How Critical Online Patient Reviews Can Help Your Organization

April 4, 2016

If you’re still wondering whether online reviews have an impact on your organization, consider this: over 60 percent of patients surveyed say they use online reviews as a first step to find a new doctor.  

What's more, millennials trust Google searches more than they trust a referral from their primary care physicians.

Good online reviews move you up in search results and help attract new patients. But critical reviews are also valuable. Here’s how you can use subpar reviews to your advantage:

Use Negative Reviews to Fuel Operational Improvements

Reviews contain a wealth of patient feedback, from the average wait time, to the responsiveness of your reception and accounting staff, to the quality of your medical team.

To use this intel most effectively, you’ll need to schedule time every day, and have tools to review all listings across all websites. Only then can you uncover and address recurring quality of care, personnel, food and pharmacy issues, just to name a few.

For example, a major hospital and Reputation.com customer was getting a surprising number of negative reviews. They turned to our sentiment analysis and actionable analytics to try to understand why. 

They noticed that the word “parking” was showing up often – and our system also picked up phrases such as “find a spot” and “no room to park.”  Upon looking deeper into the problem, the team discovered there were plenty of open parking spaces, but signage was inadequate and unclear. After the signage problem was solved, the number of negative reviews dropped dramatically. 

Consider all feedback constructive. It’s often valuable advice, and systematically mining through sentiment analysis will provide the information you need for operational impact that transcends marketing and communications.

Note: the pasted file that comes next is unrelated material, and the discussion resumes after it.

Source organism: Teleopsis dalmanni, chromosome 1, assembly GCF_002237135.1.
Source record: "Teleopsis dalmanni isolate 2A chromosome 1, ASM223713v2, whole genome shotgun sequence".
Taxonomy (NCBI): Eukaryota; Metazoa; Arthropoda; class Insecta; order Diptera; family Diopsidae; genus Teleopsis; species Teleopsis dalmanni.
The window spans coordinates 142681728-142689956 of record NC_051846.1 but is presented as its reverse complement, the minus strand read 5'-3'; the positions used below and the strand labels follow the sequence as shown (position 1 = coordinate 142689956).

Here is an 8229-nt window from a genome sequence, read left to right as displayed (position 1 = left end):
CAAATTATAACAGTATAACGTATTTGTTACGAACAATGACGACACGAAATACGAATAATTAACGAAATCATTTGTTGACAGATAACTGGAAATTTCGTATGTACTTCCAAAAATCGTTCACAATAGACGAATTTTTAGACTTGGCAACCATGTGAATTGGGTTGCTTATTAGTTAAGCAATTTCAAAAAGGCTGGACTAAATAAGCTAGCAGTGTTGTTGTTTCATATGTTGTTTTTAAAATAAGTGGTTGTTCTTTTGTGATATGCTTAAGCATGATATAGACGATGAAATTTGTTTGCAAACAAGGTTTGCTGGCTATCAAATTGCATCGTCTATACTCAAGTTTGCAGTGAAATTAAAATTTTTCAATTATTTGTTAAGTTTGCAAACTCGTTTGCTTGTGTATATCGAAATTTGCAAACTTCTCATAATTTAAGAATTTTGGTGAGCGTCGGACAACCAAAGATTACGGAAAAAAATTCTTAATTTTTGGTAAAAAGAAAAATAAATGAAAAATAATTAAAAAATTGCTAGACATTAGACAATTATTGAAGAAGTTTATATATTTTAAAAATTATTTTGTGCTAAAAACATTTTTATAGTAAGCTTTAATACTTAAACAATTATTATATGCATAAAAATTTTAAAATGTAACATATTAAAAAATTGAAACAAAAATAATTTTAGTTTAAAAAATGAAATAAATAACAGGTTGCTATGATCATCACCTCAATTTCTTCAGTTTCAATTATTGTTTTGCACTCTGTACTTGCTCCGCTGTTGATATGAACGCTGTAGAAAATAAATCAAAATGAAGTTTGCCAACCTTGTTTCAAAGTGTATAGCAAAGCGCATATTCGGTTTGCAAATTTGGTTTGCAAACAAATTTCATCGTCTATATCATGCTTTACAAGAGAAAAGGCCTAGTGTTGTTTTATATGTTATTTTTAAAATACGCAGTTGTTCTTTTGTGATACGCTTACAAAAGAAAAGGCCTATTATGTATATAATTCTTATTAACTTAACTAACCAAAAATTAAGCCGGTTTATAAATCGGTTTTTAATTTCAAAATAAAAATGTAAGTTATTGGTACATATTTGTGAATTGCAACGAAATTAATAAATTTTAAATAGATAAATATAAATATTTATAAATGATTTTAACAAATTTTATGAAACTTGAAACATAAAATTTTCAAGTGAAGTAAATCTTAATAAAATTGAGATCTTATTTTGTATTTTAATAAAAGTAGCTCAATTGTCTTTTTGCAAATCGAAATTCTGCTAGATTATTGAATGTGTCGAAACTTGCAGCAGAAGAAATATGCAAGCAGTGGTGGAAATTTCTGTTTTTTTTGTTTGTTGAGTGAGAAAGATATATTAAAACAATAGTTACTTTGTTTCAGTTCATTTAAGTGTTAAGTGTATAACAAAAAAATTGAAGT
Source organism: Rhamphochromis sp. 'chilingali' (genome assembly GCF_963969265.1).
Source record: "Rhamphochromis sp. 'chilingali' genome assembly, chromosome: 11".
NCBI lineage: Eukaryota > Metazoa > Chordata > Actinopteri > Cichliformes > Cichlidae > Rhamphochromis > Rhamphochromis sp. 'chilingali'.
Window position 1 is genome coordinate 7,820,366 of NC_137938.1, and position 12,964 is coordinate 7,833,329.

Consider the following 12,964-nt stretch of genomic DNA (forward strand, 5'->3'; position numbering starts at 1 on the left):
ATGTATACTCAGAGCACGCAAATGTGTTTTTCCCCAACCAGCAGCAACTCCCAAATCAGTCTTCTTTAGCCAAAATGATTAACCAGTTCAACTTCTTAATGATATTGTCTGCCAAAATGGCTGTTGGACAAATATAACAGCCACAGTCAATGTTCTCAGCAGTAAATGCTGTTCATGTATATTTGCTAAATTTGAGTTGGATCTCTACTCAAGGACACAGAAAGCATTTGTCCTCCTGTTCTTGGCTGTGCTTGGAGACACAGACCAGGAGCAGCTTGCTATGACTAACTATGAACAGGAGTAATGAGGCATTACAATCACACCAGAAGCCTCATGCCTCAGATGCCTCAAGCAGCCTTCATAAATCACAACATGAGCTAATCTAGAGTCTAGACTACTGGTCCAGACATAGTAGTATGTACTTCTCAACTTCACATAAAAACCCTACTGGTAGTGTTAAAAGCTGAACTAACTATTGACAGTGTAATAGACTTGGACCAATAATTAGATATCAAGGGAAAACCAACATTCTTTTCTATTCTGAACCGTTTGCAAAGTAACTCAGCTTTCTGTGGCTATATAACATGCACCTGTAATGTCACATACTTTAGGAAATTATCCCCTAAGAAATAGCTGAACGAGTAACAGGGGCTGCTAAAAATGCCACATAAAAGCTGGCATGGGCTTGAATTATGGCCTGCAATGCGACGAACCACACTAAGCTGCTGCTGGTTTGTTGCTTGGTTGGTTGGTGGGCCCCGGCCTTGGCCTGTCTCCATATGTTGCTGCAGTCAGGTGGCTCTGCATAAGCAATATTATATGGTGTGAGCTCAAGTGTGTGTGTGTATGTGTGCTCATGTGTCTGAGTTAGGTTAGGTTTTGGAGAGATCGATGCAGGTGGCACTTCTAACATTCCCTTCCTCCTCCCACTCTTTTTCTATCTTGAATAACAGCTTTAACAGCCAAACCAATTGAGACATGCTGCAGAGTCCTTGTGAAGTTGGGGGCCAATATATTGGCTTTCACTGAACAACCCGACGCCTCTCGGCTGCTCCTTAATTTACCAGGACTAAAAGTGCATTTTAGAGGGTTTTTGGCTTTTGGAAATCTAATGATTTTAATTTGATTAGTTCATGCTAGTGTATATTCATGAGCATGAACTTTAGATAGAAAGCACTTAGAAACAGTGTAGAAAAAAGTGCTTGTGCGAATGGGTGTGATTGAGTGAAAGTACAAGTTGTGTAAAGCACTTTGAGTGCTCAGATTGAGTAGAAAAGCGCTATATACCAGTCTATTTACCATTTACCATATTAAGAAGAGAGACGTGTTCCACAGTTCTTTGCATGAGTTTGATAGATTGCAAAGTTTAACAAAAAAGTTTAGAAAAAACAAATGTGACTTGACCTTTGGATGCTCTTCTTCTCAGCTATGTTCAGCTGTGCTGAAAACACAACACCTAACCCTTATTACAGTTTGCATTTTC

Respond Quickly and Positively to Patient Reviews

People post complaints because they want a quick response, and because they want other people to see how you handle the situation. Negative comments may be warranted; you can use the information to correct issues that may be genuine shortcomings in the way you deliver patient care.

When you address legitimate concerns promptly, two great things happen. First, you have an opportunity to have a real impact on the operational side of your facilities. Second, when you respond to the review and help the patient reach a resolution, our data shows that patients will often convert a negative review to a very positive one.

You win both ways.

Download our guide, "Online Review Management in the Healthcare Space," to get additional insights on how to use patient reviews to drive operational improvements. 

 

 

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